Living in Erie County, we all know just how unpredictable the weather can be when you are nestled snugly in the Snow Belt. Last year, we saw heavy snowfall as well as freezing temperatures, while this winter has brought average snowfall with strange temperature fluctuation. Curious, we decided to do a little bit of research and find out how far off our version of normal is from weather history across the nation, the state and in the city of Erie. Below is the result and we have to say, some of it surprised even the most snow-friendly of our employees!
United States
Lowest Temperature: -80°F on January 23rd, 1971 in Prospect Creek, Alaska

Highest Temperature:134°F on July 10th, 1913 in Death Valley, California
Snow Records
Largest Seasonal Snowfall: 1,140 inches (95 feet) in 1998-1999 in Mount Baker, Washington

Greatest Depth of Snow: 451 inches (37.5 feet) on March 11th, 1911 in Tamarack, California

Most Snow Measured in One Day: 75.8 inches (6.3 feet) from April 14-15th, 1921 in Silver Lake, Colorado
Lowest Temperature: -42°F on January 5th, 1904

Highest Temperature: 111°F on July 10th, 1936
Snow Records
Most Snow Measured in One Day: 40 inches from March 13-14th, 1993 in Seven Springs

Greatest Depth of Snow: 60 inches from March 22-23rd, 1958 in Gouldsboro
City of Erie
Lowest Temperature: -18°F in January 1994

Highest Temperature: 100°F in June 1988
Snow Records
Average Snowfall: 102 inches

Largest Seasonal Snowfall: 149.1 inches in 2000-2001


Dec 8, 2014
Coming Up Christmas: A One Stop Guide to Choosing the Perfect Christmas Tree
December 1st may not be an official holiday, but it seems to be the unspoken, designated date for the beginning of Christmas celebrations. With Thanksgiving having just ended, you are finally free to marathon Christmas classics like A Christmas Story and How the Grinch Stole Christmas, you can put up your wreaths and go caroling without shame, and you can pull your ornaments and stockings out of their boxes and hang them against the beautiful and aromatic needles of your Christmas tree at last. However, before you get started placing those glitter covered angels and that beautiful, glowing star, you still have one crucial decision to make. Which type of tree is best suited to your holiday festivities? Real or fake? Pine or fir? Cut tree or B&B? With so many options, the once merry tradition of decorating your tree can become an overwhelming obstacle, so we have compiled a helpful guide to walk you through making the best evergreen decision for you and your family.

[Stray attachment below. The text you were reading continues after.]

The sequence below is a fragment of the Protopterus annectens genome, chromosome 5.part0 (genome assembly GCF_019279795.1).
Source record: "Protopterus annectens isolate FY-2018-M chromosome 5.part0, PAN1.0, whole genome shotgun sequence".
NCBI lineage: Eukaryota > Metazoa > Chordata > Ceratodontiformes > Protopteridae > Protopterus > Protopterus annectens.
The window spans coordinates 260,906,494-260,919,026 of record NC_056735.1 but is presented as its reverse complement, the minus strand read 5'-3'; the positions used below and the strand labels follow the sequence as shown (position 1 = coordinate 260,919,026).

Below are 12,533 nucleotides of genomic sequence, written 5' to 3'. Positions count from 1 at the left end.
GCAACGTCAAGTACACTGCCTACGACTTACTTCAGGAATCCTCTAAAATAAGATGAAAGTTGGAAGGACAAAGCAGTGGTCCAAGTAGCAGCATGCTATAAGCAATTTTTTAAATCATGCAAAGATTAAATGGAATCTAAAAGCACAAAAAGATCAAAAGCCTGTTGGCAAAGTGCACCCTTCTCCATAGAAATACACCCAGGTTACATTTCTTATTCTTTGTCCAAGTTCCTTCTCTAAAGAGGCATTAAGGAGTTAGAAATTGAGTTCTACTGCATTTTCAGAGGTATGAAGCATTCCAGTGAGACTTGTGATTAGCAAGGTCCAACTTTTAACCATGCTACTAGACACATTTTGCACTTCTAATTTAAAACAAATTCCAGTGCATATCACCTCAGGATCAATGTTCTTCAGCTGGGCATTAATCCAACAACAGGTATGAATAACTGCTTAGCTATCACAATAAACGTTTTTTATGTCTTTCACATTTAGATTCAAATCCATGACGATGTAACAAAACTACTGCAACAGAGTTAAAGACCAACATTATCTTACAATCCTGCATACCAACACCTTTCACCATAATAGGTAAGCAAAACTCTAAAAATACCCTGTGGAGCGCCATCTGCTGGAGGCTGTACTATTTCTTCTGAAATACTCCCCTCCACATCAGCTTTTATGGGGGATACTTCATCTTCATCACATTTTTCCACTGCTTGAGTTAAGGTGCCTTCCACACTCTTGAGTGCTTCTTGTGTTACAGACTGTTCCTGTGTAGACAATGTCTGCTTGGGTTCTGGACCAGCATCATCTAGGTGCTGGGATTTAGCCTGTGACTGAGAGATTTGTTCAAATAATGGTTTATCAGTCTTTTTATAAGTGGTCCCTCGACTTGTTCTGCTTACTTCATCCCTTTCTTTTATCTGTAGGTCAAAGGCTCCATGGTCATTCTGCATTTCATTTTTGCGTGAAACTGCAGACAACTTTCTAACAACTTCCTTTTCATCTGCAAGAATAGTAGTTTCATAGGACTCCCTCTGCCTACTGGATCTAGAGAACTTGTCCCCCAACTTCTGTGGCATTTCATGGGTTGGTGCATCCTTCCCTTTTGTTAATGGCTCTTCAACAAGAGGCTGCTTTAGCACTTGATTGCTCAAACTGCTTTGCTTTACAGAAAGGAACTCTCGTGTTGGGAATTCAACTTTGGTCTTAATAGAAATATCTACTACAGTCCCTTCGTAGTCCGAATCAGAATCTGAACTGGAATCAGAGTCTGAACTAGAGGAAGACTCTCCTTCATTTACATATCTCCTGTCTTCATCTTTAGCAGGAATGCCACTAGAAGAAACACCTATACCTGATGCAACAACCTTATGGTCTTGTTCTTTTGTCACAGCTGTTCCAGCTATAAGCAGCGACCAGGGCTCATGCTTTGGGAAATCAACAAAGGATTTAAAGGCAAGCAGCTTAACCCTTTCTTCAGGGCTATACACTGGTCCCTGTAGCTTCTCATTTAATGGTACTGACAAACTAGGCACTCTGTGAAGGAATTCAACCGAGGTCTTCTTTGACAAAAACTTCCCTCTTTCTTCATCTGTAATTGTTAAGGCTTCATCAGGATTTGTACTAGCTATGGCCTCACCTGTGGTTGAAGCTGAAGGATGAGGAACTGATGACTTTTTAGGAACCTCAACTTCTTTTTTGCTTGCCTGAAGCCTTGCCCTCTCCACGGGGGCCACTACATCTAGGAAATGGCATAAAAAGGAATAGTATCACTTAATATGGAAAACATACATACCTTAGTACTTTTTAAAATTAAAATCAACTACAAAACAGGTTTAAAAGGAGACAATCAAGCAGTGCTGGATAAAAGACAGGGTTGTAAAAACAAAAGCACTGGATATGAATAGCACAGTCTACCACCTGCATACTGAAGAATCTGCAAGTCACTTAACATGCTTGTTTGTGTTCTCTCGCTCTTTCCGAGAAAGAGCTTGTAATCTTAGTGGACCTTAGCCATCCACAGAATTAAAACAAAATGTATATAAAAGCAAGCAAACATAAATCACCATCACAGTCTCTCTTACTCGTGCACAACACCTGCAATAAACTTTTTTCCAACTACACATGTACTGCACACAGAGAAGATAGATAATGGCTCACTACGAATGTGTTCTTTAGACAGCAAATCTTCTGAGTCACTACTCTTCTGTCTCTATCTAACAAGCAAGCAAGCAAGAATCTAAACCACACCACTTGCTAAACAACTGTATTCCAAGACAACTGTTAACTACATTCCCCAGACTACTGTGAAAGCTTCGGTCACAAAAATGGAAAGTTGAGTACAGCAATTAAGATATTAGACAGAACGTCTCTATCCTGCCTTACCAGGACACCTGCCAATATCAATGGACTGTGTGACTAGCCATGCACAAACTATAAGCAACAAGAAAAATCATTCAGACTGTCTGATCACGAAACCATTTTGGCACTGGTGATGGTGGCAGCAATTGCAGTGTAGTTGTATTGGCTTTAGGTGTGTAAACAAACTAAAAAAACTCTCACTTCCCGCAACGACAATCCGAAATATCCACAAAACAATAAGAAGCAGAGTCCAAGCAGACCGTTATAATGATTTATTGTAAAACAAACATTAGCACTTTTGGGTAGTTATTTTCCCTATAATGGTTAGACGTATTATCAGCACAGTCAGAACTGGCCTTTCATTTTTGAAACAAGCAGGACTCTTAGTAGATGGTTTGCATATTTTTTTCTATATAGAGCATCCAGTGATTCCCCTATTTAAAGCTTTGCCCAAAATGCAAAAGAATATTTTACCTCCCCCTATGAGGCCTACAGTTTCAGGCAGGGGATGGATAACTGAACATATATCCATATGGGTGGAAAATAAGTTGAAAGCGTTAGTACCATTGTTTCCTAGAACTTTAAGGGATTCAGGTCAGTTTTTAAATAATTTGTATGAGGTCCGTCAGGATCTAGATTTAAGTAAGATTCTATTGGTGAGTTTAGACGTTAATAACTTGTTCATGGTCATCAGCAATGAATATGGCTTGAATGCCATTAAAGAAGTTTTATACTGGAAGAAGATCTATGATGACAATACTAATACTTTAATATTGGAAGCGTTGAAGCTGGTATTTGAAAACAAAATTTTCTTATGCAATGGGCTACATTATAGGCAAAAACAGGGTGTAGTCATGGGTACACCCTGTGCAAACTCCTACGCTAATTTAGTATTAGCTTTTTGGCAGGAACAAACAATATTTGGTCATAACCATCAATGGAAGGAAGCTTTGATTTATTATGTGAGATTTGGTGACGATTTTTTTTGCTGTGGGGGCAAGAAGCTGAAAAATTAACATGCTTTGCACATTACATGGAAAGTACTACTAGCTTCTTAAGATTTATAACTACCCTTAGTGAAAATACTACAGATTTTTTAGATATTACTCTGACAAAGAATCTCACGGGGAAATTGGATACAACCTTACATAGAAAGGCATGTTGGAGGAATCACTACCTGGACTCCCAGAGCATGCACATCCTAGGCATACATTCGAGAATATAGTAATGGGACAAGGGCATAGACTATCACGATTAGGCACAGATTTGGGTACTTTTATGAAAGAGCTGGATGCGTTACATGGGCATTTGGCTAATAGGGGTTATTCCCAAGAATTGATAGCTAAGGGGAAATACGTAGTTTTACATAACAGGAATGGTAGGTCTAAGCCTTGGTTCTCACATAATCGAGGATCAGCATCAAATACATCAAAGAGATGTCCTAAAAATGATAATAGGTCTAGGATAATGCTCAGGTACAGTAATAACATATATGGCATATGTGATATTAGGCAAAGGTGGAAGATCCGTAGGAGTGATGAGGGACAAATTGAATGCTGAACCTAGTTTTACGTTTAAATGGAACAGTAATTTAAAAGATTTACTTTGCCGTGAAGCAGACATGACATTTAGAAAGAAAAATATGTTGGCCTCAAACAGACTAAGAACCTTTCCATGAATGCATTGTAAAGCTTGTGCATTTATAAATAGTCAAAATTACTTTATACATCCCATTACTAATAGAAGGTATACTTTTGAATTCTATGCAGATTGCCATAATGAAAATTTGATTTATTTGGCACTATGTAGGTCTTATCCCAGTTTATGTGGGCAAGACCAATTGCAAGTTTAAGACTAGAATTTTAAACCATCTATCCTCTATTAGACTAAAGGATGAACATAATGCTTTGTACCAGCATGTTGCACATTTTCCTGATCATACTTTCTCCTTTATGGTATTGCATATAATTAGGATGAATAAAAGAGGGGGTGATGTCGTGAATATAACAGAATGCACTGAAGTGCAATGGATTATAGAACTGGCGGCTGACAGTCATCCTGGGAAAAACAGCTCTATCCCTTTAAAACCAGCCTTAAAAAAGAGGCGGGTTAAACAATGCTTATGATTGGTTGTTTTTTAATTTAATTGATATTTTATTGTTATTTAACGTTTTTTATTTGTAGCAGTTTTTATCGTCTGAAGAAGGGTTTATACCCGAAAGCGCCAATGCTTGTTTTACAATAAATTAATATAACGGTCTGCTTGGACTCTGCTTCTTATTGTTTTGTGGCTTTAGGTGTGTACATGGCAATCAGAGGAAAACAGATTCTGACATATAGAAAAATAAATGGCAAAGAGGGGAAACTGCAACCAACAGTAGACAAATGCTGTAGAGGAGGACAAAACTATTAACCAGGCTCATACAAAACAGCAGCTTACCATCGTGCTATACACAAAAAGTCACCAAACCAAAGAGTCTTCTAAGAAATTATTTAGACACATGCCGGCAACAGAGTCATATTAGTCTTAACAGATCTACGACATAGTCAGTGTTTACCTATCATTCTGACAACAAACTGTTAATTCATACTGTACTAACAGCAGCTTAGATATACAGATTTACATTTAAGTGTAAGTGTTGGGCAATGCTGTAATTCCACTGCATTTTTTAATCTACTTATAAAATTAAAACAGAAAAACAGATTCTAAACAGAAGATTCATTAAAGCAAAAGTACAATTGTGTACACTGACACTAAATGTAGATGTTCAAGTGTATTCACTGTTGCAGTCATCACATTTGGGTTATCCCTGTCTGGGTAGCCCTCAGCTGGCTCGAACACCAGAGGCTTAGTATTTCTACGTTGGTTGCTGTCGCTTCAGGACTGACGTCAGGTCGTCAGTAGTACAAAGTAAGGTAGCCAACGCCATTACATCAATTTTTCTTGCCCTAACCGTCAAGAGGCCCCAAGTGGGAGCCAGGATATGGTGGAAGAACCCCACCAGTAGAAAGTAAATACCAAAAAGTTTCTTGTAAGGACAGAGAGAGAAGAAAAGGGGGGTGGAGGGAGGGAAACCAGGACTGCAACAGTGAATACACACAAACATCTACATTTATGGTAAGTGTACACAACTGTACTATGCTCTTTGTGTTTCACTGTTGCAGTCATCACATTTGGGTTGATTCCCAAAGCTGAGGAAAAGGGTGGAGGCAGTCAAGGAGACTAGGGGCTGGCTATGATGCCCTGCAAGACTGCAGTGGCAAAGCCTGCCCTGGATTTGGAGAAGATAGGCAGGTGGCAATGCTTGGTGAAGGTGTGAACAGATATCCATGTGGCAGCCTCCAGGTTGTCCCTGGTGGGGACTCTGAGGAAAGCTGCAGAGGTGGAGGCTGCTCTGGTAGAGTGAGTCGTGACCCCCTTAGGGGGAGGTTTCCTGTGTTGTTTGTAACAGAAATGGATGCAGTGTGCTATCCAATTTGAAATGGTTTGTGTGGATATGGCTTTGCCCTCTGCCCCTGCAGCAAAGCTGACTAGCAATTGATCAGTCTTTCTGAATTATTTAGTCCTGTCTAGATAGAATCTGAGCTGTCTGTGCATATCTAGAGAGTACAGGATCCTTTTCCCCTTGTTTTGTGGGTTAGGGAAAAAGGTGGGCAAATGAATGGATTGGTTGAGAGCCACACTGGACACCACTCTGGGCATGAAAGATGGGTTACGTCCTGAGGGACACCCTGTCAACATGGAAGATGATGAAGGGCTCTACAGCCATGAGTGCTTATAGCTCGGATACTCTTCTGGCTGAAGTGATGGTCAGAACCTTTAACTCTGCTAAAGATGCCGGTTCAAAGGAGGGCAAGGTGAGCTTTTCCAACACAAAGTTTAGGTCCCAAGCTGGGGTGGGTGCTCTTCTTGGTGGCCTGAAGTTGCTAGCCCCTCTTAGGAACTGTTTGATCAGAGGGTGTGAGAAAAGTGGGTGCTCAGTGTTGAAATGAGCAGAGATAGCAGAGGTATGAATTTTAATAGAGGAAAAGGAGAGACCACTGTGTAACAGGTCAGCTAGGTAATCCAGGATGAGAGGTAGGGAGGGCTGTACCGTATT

(For information on other miscellaneous evergreens, make sure you like us on Facebook and take a look at The Green Fourteen – every day for fourteen days, we posted photos and information about a different tree or shrub so that you can better understand your evergreen options!)

REAL OR FAKE? | The hassle of cleaning up needles and tree disposal after the end of the holiday lead many people in the direction of the pre-lit trees lighting up the aisles of their local supercenter. Collapsible, reusable, completely convenient for families who may not have the time or patience for all that a real tree entails, fake Christmas trees are becoming increasingly popular in the United States. Unfortunately, many consumers do not realize the environmental implication of purchasing a fake tree. Because they are created using petroleum based plastic that is not biodegradable, fake trees will never decompose and instead end up occupying landfills for centuries, whereas real trees are not only completely recyclable, but they also emit fresh oxygen and help to remove carbon dioxide and other harmful gases (and they can even be replanted in your yard to add appeal for years to come!). 

(For more information on recycling your Christmas tree and the effects of fake trees on our environment, go to:

PINE OR FIR? | While the pine and fir are the most popular options for real Christmas trees, they are not your only choices this holiday season. The following chart comes from the National Christmas Tree Association (NCTA) and will give you a better idea of which evergreen is best for you!
White Pine: The largest pine in the U.S., the white pine has soft, flexible needles and is bluish-green in color. Needles are 2½ - 5 inches long. White pines have good needle retention, but have little aroma. They aren't recommended for heavy ornaments.